Is STU saving money without men’s hockey?

St. Thomas University cancelled its men’s hockey team late in the 2015-16 school year.

At the time, the move was expected to save $245,000 as STU had to start reducing a deficit of approximately $1.3-million in its operating fund. The money recouped from dissolving men’s hockey includes the team’s budget of roughly $120,000 and another $125,000 in scholarships, bursaries and staffing costs.

Although STU paid off that much of the shortfall with the loss of men’s hockey, a request submitted by The Aquinian last semester under New Brunswick’s Right to Information and Protection of Privacy Act found the university spends $251,000 on its 11 varsity teams.

“That’s where the travel and meal costs for each team are pulled from,” said Jeffrey Carleton, STU associate vice-president of communications.

“That’s budgeted, not actual. At the end of the [fiscal] year, we’ll know what the final figures are.”

The $120,000 that was previously set aside for men’s hockey covered travel and meal costs and operating expenses, along with salaries for coaches and assistant coaches.

Carleton said the other $125,000 for athletic financial awards came from a separate endowment fund.

Last season, Kyle McAllister, the now-departed men’s hockey coach, was paid between $75,000 and $99,999.

Carleton said the exact salaries and benefits paid to the athletics director, coaches and assistant coaches can’t be disclosed as their privacy is protected under the provincial government’s access-to-information legislation.

All of the disbanded team’s players who didn’t graduate transferred to other universities.

The team hadn’t made the playoffs since the 2007-08 Atlantic University Sport campaign. It posted a win-loss record of 36-165-23 in 224 games between the 2008-09 and 2015-16 seasons, including only four wins in its last two years.

For Jordan Moore, a former Tommies men’s hockey defenceman who played for STU from 2013 to 2016, the notion that the team was cut for financial reasons doesn’t make sense.

Moore graduated from STU last year and is now pursuing a master’s degree at the nearby University of New Brunswick. He said the men’s hockey program should have been more viable than the STU administration has let on because of donations from alumni and the youth hockey schools the Tommies hosted during the summer.

“I find it hard to believe the [athletics] budget is still that big with the other sports,” said Moore.

“They don’t get sponsors like hockey does, and their expenses are not as big, like for basketball and volleyball – the teams travel together and they don’t need expensive equipment and what not.”

STU’s remaining athletic teams include men’s and women’s basketball, women’s hockey, men’s and women’s rugby, men’s and women’s volleyball, men’s and women’s soccer and men’s golf, along with co-ed cross-country and track-and-field squads.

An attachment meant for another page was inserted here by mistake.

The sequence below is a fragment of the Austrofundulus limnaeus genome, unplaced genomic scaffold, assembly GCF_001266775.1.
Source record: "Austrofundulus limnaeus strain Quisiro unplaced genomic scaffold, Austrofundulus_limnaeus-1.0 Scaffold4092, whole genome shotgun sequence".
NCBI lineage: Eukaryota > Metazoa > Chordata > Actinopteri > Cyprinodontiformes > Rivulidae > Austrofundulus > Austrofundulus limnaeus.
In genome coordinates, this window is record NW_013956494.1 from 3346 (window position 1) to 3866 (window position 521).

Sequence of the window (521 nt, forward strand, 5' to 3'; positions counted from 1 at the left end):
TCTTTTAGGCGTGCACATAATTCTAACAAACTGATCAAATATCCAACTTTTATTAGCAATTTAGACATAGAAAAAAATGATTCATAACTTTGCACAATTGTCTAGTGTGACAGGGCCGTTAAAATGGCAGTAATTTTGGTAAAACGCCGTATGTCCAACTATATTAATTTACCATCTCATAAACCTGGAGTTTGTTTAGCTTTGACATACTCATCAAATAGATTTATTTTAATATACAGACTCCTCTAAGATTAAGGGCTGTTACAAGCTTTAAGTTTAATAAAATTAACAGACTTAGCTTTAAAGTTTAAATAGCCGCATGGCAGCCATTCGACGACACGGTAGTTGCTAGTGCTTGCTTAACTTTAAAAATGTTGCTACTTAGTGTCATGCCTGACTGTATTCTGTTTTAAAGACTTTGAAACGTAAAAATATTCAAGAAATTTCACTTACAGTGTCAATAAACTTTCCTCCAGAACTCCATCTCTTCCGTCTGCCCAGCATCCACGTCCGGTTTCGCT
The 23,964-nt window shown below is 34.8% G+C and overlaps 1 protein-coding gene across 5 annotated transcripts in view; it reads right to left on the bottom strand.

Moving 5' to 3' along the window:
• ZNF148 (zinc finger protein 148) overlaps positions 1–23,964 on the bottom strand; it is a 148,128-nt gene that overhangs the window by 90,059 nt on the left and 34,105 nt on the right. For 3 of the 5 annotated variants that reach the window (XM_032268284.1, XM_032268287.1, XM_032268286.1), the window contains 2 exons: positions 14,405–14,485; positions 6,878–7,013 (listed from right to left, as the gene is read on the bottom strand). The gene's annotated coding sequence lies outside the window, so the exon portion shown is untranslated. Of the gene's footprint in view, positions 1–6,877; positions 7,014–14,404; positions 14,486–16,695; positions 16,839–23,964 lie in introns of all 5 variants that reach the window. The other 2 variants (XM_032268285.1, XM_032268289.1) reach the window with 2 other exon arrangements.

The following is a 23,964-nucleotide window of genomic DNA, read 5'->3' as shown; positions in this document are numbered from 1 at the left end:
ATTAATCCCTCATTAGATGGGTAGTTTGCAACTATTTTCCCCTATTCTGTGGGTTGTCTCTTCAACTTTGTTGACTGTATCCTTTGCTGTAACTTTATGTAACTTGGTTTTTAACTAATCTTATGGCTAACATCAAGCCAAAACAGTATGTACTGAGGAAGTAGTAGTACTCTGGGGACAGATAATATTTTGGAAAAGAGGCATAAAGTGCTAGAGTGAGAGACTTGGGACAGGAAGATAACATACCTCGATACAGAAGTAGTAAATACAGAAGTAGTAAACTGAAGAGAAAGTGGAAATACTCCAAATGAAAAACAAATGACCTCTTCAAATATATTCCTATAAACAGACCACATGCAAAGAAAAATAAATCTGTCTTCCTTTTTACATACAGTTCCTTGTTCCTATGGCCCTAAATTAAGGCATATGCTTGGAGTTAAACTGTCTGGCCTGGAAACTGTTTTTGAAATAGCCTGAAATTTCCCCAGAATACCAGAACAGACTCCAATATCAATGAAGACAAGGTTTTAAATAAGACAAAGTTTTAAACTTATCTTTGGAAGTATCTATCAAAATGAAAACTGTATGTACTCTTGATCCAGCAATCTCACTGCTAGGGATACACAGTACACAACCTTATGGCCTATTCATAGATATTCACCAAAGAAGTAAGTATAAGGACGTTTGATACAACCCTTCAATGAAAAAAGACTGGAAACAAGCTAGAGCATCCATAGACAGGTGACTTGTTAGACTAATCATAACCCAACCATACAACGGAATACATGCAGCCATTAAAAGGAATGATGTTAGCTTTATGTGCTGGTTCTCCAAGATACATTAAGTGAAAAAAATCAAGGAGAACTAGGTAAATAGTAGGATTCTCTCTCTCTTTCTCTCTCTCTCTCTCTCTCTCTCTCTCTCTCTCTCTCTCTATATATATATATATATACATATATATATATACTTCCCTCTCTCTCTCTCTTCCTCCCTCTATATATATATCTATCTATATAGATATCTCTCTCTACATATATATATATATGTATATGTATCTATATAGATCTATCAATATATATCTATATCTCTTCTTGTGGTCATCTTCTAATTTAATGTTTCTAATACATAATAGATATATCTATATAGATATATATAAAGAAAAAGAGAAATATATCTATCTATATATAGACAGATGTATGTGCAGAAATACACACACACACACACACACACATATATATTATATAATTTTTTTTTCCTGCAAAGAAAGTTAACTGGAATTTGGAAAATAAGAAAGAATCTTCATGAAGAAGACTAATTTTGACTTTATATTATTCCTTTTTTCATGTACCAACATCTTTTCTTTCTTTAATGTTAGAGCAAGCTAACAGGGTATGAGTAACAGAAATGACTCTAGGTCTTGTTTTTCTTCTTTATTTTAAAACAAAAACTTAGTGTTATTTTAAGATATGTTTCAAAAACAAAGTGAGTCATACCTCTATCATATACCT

Each team earns a share of the athletics department’s $251,000 pie for operating costs, road trips and meals.

The basketball teams’ budgets are $25,000 apiece, while women’s hockey receives $90,000. Men’s rugby is a competitive club team and gets $6,500. Women’s rugby runs on $10,000 and plays in a varsity conference.

The men’s volleyball budget is $21,000, while women’s volleyball is provided at a $27,500 price tag. Each soccer team is provided with $15,000 to operate, and $4,000 is set aside for golf.

The cross-country and track and field are each given $12,000.

Accommodation, meal and travel expenses are covered by those amounts.

In total, another $409,150 is paid in scholarships, bursaries and athletic financial awards from U Sports Canada and/or the Canadian Collegiate Athletic Association from separate endowment funds for each varsity team.

“The 2016-17 departmental budget earmarks $27,000 for capital costs, which includes gear and equipment, and $69,000 for coaches and assistant coaches’ stipends,” STU president and vice-chancellor Dawn Russell wrote in a letter responding to the Right to Information request.

For the 2016-17 year, STU athletics director Mike Eagles’ pay will fall in the $75,000 to $99,999 ballpark, while the two other office employees are set to earn between $40,000 and $59,999.

When the Tommies men’s hockey team was cancelled last year, Russell and Carleton cited the high cost of offering the program as a reason for the decision, along with revenues from sponsorships, attendance, advertising and fundraising that fell short of off-setting that tab.

Carleton maintains the move was necessary, given STU’s budget shortfall.

“We’re dealing with a structural deficit at the university,” Carleton said. “The decision with men’s hockey last year was one way we could begin to address that.”

STU has a deficit of $978,800 in 2016-17 before transferring restricted funds. Carleton couldn’t say how much more that will shrink or what else will be done about it where next year’s budget hasn’t been prepared or approved yet.

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